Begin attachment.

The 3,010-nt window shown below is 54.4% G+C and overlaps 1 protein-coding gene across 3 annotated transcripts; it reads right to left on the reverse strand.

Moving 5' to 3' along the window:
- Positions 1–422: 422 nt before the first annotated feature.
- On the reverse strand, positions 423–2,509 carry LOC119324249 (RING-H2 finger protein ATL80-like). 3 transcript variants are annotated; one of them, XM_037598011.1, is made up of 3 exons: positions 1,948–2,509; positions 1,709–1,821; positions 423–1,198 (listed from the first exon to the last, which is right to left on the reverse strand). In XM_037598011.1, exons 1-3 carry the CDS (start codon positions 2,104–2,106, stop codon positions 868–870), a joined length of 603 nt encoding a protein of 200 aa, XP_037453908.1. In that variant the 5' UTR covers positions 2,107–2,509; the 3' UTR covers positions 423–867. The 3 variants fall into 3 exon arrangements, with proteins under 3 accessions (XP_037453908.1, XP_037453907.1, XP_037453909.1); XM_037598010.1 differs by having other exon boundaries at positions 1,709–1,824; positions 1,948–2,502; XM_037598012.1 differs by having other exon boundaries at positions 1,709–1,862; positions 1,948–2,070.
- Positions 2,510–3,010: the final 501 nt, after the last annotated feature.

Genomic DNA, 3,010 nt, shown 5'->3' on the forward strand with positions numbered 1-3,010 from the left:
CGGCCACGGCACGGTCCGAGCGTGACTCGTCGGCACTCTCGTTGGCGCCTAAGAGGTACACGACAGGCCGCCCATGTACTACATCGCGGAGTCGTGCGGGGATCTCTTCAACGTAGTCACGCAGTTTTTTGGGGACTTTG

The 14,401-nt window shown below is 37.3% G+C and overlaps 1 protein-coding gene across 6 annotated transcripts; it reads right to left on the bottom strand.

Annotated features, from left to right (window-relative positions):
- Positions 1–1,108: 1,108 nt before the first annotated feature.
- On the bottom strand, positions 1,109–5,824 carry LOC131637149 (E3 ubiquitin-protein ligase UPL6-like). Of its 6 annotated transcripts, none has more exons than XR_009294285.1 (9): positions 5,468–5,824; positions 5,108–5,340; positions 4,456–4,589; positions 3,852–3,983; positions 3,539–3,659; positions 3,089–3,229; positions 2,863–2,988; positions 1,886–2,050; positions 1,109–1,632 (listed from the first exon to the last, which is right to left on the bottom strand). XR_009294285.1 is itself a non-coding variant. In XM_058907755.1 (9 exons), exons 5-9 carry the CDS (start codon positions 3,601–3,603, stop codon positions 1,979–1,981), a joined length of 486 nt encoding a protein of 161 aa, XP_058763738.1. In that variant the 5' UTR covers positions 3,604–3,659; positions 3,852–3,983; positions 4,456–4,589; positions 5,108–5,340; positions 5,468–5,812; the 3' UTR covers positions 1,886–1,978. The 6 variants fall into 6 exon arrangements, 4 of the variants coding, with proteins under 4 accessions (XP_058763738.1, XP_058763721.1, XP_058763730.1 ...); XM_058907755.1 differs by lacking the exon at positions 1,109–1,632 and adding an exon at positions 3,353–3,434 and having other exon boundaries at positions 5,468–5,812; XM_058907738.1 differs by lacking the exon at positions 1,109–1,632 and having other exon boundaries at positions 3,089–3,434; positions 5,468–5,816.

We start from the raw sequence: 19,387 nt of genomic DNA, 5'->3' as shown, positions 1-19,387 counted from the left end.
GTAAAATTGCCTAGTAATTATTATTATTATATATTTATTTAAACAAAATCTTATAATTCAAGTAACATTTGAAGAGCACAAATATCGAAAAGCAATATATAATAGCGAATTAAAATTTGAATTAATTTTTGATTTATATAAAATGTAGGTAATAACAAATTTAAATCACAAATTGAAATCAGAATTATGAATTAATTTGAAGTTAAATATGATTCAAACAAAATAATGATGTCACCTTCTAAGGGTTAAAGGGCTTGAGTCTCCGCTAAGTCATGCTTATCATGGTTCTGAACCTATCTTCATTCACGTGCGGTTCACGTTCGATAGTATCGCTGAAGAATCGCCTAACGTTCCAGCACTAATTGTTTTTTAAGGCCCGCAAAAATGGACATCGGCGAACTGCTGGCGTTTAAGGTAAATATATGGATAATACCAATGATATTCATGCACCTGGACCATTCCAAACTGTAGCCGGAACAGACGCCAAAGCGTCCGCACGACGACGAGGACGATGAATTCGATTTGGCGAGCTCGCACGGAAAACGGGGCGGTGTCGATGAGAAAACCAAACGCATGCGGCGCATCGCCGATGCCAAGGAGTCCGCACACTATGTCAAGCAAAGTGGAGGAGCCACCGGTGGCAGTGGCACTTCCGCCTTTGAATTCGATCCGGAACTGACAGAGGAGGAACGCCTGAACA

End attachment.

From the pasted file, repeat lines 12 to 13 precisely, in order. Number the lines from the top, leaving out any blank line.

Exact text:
We start from the raw sequence: 19,387 nt of genomic DNA, 5'->3' as shown, positions 1-19,387 counted from the left end.
GTAAAATTGCCTAGTAATTATTATTATTATATATTTATTTAAACAAAATCTTATAATTCAAGTAACATTTGAAGAGCACAAATATCGAAAAGCAATATATAATAGCGAATTAAAATTTGAATTAATTTTTGATTTATATAAAATGTAGGTAATAACAAATTTAAATCACAAATTGAAATCAGAATTATGAATTAATTTGAAGTTAAATATGATTCAAACAAAATAATGATGTCACCTTCTAAGGGTTAAAGGGCTTGAGTCTCCGCTAAGTCATGCTTATCATGGTTCTGAACCTATCTTCATTCACGTGCGGTTCACGTTCGATAGTATCGCTGAAGAATCGCCTAACGTTCCAGCACTAATTGTTTTTTAAGGCCCGCAAAAATGGACATCGGCGAACTGCTGGCGTTTAAGGTAAATATATGGATAATACCAATGATATTCATGCACCTGGACCATTCCAAACTGTAGCCGGAACAGACGCCAAAGCGTCCGCACGACGACGAGGACGATGAATTCGATTTGGCGAGCTCGCACGGAAAACGGGGCGGTGTCGATGAGAAAACCAAACGCATGCGGCGCATCGCCGATGCCAAGGAGTCCGCACACTATGTCAAGCAAAGTGGAGGAGCCACCGGTGGCAGTGGCACTTCCGCCTTTGAATTCGATCCGGAACTGACAGAGGAGGAACGCCTGAACA